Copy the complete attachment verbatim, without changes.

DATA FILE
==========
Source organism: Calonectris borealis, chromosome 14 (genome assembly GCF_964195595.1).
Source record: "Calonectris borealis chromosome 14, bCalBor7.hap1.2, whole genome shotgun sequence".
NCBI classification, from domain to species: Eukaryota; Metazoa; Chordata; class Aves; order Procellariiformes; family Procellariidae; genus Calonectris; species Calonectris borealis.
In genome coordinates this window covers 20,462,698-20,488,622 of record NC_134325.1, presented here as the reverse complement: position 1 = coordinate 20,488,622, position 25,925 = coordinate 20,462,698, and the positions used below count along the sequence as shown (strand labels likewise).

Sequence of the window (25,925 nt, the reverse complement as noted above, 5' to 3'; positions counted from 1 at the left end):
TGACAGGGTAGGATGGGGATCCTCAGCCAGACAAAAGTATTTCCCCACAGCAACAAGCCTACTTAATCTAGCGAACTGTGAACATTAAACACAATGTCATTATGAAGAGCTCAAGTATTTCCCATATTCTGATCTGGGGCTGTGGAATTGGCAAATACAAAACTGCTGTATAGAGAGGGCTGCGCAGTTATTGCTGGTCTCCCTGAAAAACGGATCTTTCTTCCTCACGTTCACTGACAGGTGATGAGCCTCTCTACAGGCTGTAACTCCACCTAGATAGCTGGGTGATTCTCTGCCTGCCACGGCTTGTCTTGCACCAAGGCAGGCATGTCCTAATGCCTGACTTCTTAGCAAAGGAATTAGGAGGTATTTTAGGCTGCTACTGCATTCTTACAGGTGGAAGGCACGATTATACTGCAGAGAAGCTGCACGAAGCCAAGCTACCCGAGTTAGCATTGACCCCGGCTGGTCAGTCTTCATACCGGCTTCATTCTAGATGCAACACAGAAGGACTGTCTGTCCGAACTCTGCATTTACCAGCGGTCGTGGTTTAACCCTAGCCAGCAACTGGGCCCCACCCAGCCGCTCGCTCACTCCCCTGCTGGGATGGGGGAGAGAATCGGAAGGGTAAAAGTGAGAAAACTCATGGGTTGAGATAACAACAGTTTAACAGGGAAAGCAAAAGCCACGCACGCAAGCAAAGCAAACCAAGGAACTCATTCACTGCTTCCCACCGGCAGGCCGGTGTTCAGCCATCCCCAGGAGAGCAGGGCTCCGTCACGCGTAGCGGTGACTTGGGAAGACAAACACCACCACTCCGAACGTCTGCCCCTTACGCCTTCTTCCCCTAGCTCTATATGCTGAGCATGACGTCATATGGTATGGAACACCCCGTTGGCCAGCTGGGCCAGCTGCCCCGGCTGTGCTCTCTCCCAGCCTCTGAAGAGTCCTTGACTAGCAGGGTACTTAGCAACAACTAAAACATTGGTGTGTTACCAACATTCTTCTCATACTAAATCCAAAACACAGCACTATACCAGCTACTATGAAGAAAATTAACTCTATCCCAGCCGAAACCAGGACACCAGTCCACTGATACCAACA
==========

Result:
Source organism: Calonectris borealis, chromosome 14 (genome assembly GCF_964195595.1).
Source record: "Calonectris borealis chromosome 14, bCalBor7.hap1.2, whole genome shotgun sequence".
NCBI classification, from domain to species: Eukaryota; Metazoa; Chordata; class Aves; order Procellariiformes; family Procellariidae; genus Calonectris; species Calonectris borealis.
In genome coordinates this window covers 20,462,698-20,488,622 of record NC_134325.1, presented here as the reverse complement: position 1 = coordinate 20,488,622, position 25,925 = coordinate 20,462,698, and the positions used below count along the sequence as shown (strand labels likewise).

Sequence of the window (25,925 nt, the reverse complement as noted above, 5' to 3'; positions counted from 1 at the left end):
TGACAGGGTAGGATGGGGATCCTCAGCCAGACAAAAGTATTTCCCCACAGCAACAAGCCTACTTAATCTAGCGAACTGTGAACATTAAACACAATGTCATTATGAAGAGCTCAAGTATTTCCCATATTCTGATCTGGGGCTGTGGAATTGGCAAATACAAAACTGCTGTATAGAGAGGGCTGCGCAGTTATTGCTGGTCTCCCTGAAAAACGGATCTTTCTTCCTCACGTTCACTGACAGGTGATGAGCCTCTCTACAGGCTGTAACTCCACCTAGATAGCTGGGTGATTCTCTGCCTGCCACGGCTTGTCTTGCACCAAGGCAGGCATGTCCTAATGCCTGACTTCTTAGCAAAGGAATTAGGAGGTATTTTAGGCTGCTACTGCATTCTTACAGGTGGAAGGCACGATTATACTGCAGAGAAGCTGCACGAAGCCAAGCTACCCGAGTTAGCATTGACCCCGGCTGGTCAGTCTTCATACCGGCTTCATTCTAGATGCAACACAGAAGGACTGTCTGTCCGAACTCTGCATTTACCAGCGGTCGTGGTTTAACCCTAGCCAGCAACTGGGCCCCACCCAGCCGCTCGCTCACTCCCCTGCTGGGATGGGGGAGAGAATCGGAAGGGTAAAAGTGAGAAAACTCATGGGTTGAGATAACAACAGTTTAACAGGGAAAGCAAAAGCCACGCACGCAAGCAAAGCAAACCAAGGAACTCATTCACTGCTTCCCACCGGCAGGCCGGTGTTCAGCCATCCCCAGGAGAGCAGGGCTCCGTCACGCGTAGCGGTGACTTGGGAAGACAAACACCACCACTCCGAACGTCTGCCCCTTACGCCTTCTTCCCCTAGCTCTATATGCTGAGCATGACGTCATATGGTATGGAACACCCCGTTGGCCAGCTGGGCCAGCTGCCCCGGCTGTGCTCTCTCCCAGCCTCTGAAGAGTCCTTGACTAGCAGGGTACTTAGCAACAACTAAAACATTGGTGTGTTACCAACATTCTTCTCATACTAAATCCAAAACACAGCACTATACCAGCTACTATGAAGAAAATTAACTCTATCCCAGCCGAAACCAGGACACCAGTCCACTGATACCAACA